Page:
| -1°C Dublin

Michael O'Doherty: Maybe we should pity David ... he had to live with Lorraine Drumm

Close

Lorraine and David Drumm

Lorraine and David Drumm

Andrew McMenamin of the Crisp Cafe

Andrew McMenamin of the Crisp Cafe

A scene from Infectious.

A scene from Infectious.

/

Lorraine and David Drumm

David Drumm has lost his battle to be declared bankrupt in the US, which would have allowed him to escape his debts of about €10m.

This is mainly due to the fact that the US judge presiding over his application considered him an appalling liar.

Central to these findings was Drumm's claim that he did not give his wife, Lorraine, €1m of his own money in 2008 in an attempt to keep it out of reach of creditors.

Unlike Sean Dunne, who famously gave his wife Gayle €100m out of "love and affection", Drumm gave Lorraine €1m because she demanded it.

This is a good time to turn the spotlight on Lorraine's own testimony, as revealed by recordings of the court action which were released this week.

"My husband was working all the hours that God gave him, he was never at home," she revealed. "I didn't know if our marriage would survive, I didn't know if he was going to drop dead of a heart attack, as that's what it looked like most days."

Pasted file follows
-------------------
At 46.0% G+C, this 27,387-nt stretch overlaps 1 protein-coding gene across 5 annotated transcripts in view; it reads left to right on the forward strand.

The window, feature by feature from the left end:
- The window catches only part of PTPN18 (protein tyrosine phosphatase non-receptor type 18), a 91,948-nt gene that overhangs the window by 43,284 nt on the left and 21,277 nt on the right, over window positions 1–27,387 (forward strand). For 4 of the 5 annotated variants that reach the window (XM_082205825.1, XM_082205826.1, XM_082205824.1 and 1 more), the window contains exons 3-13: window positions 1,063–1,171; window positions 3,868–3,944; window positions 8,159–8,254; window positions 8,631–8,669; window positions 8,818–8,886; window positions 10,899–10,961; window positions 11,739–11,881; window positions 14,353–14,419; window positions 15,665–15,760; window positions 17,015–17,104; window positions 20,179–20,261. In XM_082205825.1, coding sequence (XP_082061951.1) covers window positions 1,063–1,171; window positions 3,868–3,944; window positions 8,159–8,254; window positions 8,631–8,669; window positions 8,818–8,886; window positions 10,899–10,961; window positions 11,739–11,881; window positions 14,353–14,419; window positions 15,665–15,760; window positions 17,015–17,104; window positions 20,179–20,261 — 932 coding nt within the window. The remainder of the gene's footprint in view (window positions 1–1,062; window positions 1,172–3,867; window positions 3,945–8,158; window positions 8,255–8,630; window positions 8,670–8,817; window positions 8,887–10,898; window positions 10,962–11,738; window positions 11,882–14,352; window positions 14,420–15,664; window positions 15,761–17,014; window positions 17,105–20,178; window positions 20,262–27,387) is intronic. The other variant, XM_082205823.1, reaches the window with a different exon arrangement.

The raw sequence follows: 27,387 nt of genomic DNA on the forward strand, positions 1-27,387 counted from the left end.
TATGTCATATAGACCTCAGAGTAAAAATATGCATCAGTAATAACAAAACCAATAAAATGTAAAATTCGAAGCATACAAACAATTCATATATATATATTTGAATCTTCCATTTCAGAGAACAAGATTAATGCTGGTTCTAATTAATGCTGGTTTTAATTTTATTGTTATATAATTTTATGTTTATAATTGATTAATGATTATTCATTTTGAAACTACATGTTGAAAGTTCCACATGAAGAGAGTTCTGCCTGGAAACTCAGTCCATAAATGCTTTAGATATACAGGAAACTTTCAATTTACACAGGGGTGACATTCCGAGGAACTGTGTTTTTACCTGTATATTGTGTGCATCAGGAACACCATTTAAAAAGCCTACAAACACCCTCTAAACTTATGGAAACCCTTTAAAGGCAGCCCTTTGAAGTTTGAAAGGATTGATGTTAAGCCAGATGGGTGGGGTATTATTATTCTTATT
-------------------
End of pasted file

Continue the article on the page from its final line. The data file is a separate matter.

Faced with the imminent death of the husband whom she obviously adored, having promised to support "in sickness and in health", what did Lorraine do? She asked for €1m.

"I thought to myself, maybe I can see a future without him. I just wanted provision for me and my girls, which I owed to them...I wasn't thinking about my husband's creditors. I was thinking about me and my two children, and my marriage that was falling apart."

In that one sentence, Lorraine Drumm has encapsulated better than anyone the greed, the vulgarity, the sheer lack of humanity that accompanied much of the Celtic Tiger era.

Here is a woman who believed that her husband might drop dead and she worried only about how she would remain in the lifestyle to which she and her children had become accustomed. Without the ATM machine that was her husband at her side.

Most spouses have the decency to at least wait for a handout until after a separation. Not Lorraine Drumm, however. The fact that her marriage was in trouble was enough for her to seek a handout.

So at a time when most wives would be supporting their husband, trying to relieve the stress that he was enduring as he was fighting off creditors, Lorraine decided to add to it, demanding that he pay her off before he was unable to do so, on account of being dead.

It's hard to think of a situation where anyone would feel the slightest bit of sympathy for the loathsome David Drumm. But perhaps the fact that he had to live with Lorraine is enough to elicit some pity.

If ever a couple truly deserved each other, it's the Drumms.

Success of the crisp sandwich shop gives us some junk food for thought

You couldn't make it up.